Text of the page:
CNN World Beat
April 23, 2001
Nicks hopes to bewitch fans with 'Shangri-La'
April 23, 2001
(CNN) -- "Maybe I am calmer now. Maybe things are fine. Maybe I made the whole thing up. Maybe it isn't a lie."
Songstress Stevie Nicks croons these words in "Fall From Grace," a song on "Trouble in Shangri-La," her soon-to-be-released album.
The new album, she says, is about lessons learned of reaching the pinnacle of your dreams and then losing your footing.
Her latest album also marks the end of a seven-year stretch hiatus from recording. "Street Angel," her last (and admittedly poor) disc, debuted in 1994.
They gypsy-styled performer with trademark tresses and platform boots characterizes her post- "Street Angel" years as a time of growth and introspection.
"The last five years have really been a precious journey for me to sort of come back," she says.
World Beat recently sat down with Nicks to talk about lessons she's learned and chronicled on her new record.
World Beat: Why did it take so long to release "Shangri-La" after your last album?
Nicks: Well, I started to do this record in 1994 and the Fleetwood Mac reunion sort of came along (in 1997) in the middle of it.
It was really hard to work on my album while I thought that Fleetwood Mac was going to come back into being. Then, by the time I came home and got adjusted to being home and got back into something else -- it just took about three years.
But it's good because if I had gone ahead and finished it (back) then -- if Fleetwood hadn't done the reunion thing -- the songs that were on this record wouldn't be on it. So I feel it was a necessary break to write the other songs.
World Beat: What is the album about?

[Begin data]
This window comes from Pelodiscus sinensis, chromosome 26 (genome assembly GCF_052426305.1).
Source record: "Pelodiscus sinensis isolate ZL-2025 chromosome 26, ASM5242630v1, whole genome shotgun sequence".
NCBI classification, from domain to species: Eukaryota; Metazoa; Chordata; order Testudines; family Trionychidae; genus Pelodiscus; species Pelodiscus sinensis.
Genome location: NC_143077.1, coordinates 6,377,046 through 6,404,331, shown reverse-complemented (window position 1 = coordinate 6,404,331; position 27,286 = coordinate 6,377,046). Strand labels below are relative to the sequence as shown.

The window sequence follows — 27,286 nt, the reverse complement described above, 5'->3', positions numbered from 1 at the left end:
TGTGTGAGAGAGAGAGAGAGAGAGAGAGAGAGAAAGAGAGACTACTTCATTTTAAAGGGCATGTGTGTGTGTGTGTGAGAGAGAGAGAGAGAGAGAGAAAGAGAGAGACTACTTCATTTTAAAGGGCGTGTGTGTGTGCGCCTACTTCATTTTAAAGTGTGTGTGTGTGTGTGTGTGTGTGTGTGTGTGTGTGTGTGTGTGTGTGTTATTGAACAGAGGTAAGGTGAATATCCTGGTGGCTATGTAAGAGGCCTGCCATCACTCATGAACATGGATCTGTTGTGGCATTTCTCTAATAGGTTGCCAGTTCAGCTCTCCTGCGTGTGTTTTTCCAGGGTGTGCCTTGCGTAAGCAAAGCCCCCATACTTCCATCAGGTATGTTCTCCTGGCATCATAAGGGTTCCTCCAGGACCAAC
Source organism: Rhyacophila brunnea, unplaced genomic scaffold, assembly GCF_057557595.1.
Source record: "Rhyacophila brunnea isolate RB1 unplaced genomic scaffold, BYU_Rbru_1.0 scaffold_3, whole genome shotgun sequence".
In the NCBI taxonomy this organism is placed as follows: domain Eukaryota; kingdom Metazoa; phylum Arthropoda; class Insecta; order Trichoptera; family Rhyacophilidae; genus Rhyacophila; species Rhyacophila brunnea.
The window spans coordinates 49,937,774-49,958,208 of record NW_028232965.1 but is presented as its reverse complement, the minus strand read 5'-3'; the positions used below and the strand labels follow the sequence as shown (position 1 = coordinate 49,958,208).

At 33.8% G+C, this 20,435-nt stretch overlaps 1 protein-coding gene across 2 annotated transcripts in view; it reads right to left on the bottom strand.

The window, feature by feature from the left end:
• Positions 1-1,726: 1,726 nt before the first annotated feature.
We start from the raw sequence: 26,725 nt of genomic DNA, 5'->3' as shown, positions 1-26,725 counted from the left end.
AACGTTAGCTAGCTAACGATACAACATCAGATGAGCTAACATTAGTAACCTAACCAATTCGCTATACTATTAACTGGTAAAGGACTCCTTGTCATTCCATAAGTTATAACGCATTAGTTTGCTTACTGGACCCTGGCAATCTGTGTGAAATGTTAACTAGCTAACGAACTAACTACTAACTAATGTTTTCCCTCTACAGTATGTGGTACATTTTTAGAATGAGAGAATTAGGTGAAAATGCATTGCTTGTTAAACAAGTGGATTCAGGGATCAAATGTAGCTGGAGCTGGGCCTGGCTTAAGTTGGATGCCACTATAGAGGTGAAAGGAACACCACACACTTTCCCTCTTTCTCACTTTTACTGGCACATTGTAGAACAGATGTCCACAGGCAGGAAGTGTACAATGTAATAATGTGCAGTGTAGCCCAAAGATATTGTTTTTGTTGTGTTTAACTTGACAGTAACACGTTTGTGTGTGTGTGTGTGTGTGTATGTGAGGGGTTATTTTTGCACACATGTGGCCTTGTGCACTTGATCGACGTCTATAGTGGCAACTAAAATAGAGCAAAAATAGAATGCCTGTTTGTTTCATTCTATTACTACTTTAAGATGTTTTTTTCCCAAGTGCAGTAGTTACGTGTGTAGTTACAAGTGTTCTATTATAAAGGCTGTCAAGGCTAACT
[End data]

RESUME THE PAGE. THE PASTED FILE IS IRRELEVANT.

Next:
Nicks: You know, (it's) just the idea of making it to paradise, making it to Shangri-La, and not being able to handle it once you get there. I always think, "Oh if I ever get there, if I ever get to the top of my field, I will be able to hang in there and so many people aren't able to hang in there." So that is really how it (the album) started.
World Beat: Apart from the title track, the first three songs were written in the 1970s. Were those songs done and just waiting for the right moment to be released?
Nicks:Yeah. I have what I call the "song vault" and before I do any record I pretty much go back and listen to all of those songs because they are all demos, and they all sound good and they are all kind of done. Sometimes, they (songs) go back into the vault and don't resurface for years. That is what happened with "Candlebright," "Sorcerer" and "Planets of the Universe."
World Beat: Why do you think your music touches so many people?
Nicks: I think they must really relate to my songs, and of course, that is what I really wanted. That was my original reason for doing all this -- to write songs that would affect people. I think it really is all about the content of my songs. Maybe they (listeners) do learn something from one of my songs, or something I say might help them through a rough period.
World Beat: Some reviews say this is your strongest record since "Bella Donna" in 1981.
Nicks: I hope it is. I worked very, very hard on this record, and I love these songs. The three (songs) I gathered from the past -- I love them, and I always wanted them to be on a record. The rest of the songs are really dear to me because they have been written in the last five years, and the last five years have really been a precious journey for me. This record is really what I wanted it to be, and I am very proud of it.
Be sure to tune into World Beat the weekend of May 19 for an in-depth look at the music and philosophy of Stevie Nicks. World Beat airs on CNN Saturdays 12:00 a.m. ET, and Sundays 3:30 p.m. ET.